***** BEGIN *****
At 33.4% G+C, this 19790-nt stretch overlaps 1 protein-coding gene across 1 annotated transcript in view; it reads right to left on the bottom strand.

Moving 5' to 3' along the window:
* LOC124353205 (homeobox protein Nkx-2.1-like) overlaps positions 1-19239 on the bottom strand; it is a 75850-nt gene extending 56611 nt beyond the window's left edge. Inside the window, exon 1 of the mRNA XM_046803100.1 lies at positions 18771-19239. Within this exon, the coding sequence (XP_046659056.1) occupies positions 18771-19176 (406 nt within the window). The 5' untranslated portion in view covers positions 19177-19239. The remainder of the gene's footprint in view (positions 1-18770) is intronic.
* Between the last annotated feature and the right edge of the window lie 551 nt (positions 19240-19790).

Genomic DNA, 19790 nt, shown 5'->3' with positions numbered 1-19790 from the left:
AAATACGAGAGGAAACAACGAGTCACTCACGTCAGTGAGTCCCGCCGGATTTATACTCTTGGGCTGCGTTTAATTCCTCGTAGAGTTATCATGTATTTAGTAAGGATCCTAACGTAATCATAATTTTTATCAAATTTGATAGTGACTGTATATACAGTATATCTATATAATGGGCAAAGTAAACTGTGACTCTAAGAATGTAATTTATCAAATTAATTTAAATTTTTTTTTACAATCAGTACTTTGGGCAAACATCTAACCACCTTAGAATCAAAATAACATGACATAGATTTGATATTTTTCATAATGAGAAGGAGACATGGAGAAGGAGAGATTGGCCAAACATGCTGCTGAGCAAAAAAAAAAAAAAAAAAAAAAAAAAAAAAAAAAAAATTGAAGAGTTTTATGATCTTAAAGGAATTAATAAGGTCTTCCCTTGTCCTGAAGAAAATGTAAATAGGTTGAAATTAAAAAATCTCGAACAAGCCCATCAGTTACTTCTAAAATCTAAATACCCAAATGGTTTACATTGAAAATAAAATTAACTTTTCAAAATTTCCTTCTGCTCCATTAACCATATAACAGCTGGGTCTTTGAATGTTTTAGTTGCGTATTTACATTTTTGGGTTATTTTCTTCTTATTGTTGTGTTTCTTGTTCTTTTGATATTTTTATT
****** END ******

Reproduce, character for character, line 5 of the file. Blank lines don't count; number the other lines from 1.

Genomic DNA, 19790 nt, shown 5'->3' with positions numbered 1-19790 from the left: